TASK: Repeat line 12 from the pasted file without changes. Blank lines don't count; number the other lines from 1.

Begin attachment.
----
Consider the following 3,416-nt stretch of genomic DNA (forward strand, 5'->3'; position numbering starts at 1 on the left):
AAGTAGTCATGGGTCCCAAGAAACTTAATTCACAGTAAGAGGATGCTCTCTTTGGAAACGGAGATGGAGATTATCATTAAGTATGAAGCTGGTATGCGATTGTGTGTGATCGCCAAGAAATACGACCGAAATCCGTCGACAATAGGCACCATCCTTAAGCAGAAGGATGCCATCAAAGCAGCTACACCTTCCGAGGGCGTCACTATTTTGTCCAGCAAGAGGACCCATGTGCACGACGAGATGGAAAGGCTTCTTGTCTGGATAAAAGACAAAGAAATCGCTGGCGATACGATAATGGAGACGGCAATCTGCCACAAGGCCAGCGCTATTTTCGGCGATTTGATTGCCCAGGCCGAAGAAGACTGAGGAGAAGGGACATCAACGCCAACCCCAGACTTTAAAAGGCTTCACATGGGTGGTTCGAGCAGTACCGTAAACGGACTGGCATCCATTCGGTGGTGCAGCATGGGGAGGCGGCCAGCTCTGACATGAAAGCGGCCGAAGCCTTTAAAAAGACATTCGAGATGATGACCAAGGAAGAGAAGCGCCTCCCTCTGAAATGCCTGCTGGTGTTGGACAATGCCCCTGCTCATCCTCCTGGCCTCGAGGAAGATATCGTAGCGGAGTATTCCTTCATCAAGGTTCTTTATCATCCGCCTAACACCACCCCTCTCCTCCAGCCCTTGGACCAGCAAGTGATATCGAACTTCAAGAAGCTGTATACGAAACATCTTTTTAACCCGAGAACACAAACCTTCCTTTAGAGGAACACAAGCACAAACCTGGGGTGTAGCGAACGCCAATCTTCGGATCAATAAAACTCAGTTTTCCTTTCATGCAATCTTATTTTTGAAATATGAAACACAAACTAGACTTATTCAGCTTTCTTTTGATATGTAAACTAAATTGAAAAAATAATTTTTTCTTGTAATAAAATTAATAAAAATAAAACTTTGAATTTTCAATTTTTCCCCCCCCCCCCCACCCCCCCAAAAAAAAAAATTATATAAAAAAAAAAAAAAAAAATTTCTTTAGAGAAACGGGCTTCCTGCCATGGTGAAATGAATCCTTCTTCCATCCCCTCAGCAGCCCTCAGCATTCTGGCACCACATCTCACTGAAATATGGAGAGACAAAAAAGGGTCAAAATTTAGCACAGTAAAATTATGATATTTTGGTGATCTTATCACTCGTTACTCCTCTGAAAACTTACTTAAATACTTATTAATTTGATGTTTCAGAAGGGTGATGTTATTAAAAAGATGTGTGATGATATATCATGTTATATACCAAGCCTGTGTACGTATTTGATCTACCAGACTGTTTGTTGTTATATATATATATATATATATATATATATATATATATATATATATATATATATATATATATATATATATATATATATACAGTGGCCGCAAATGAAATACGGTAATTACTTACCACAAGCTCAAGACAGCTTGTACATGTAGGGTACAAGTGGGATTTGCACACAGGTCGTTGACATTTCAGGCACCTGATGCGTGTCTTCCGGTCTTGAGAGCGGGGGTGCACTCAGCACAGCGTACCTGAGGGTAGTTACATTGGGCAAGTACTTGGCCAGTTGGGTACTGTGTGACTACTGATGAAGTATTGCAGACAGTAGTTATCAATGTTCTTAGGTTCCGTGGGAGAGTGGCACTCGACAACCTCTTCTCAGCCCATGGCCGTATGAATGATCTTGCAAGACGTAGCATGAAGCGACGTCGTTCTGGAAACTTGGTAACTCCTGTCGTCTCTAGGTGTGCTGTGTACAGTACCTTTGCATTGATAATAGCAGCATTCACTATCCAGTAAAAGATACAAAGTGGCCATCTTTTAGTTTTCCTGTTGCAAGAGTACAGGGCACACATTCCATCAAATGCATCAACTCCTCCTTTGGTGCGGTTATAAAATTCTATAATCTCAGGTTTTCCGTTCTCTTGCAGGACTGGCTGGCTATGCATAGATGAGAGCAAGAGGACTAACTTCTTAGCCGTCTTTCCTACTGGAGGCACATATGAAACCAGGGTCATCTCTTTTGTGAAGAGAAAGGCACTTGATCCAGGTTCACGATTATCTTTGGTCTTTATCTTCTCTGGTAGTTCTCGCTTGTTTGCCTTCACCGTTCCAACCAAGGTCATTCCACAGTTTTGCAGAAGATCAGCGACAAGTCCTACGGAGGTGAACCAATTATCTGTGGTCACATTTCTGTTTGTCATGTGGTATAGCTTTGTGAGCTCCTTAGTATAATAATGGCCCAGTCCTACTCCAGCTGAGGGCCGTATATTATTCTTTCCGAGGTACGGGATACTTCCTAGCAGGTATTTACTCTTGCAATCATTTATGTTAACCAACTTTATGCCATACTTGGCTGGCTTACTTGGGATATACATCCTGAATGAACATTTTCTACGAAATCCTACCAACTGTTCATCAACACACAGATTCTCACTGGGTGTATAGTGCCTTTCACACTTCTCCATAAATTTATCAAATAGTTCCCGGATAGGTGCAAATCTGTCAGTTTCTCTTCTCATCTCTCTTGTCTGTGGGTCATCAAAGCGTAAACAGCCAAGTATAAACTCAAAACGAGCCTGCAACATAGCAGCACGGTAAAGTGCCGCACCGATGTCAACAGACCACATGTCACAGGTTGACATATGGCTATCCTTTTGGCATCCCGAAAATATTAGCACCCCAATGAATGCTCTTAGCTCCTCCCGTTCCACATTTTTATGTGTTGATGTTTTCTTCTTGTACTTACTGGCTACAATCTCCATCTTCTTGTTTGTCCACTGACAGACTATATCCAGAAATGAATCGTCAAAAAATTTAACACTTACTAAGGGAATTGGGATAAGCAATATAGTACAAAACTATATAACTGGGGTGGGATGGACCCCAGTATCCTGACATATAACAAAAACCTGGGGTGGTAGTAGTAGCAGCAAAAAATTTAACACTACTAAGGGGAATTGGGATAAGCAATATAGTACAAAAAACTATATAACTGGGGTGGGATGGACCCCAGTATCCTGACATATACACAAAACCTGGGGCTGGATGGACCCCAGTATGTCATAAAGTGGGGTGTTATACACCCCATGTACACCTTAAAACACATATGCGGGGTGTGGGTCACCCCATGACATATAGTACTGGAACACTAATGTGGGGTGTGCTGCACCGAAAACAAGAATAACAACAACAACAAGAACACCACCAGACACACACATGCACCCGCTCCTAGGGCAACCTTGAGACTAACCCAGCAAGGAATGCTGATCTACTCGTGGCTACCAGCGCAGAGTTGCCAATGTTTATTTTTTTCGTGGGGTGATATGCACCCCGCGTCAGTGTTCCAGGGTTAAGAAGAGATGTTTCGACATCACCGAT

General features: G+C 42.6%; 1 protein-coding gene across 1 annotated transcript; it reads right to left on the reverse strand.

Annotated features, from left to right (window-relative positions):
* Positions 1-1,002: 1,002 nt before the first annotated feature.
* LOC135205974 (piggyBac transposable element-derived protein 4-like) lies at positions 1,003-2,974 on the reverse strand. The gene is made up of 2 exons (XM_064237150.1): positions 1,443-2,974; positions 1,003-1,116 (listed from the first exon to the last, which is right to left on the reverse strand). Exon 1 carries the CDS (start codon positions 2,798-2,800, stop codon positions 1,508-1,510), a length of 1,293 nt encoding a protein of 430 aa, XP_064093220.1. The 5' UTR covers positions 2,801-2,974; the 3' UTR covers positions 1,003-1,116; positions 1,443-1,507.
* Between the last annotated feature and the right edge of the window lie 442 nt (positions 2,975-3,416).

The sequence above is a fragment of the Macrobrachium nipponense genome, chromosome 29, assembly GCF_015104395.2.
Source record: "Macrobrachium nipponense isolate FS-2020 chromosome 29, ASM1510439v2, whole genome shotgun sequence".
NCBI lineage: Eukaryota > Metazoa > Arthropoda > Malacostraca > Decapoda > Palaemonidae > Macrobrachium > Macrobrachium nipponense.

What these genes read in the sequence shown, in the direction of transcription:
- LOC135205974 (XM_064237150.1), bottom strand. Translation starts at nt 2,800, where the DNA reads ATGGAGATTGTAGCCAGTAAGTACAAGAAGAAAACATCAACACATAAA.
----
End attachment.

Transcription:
- LOC135205974 (XM_064237150.1), bottom strand. Translation starts at nt 2,800, where the DNA reads ATGGAGATTGTAGCCAGTAAGTACAAGAAGAAAACATCAACACATAAA.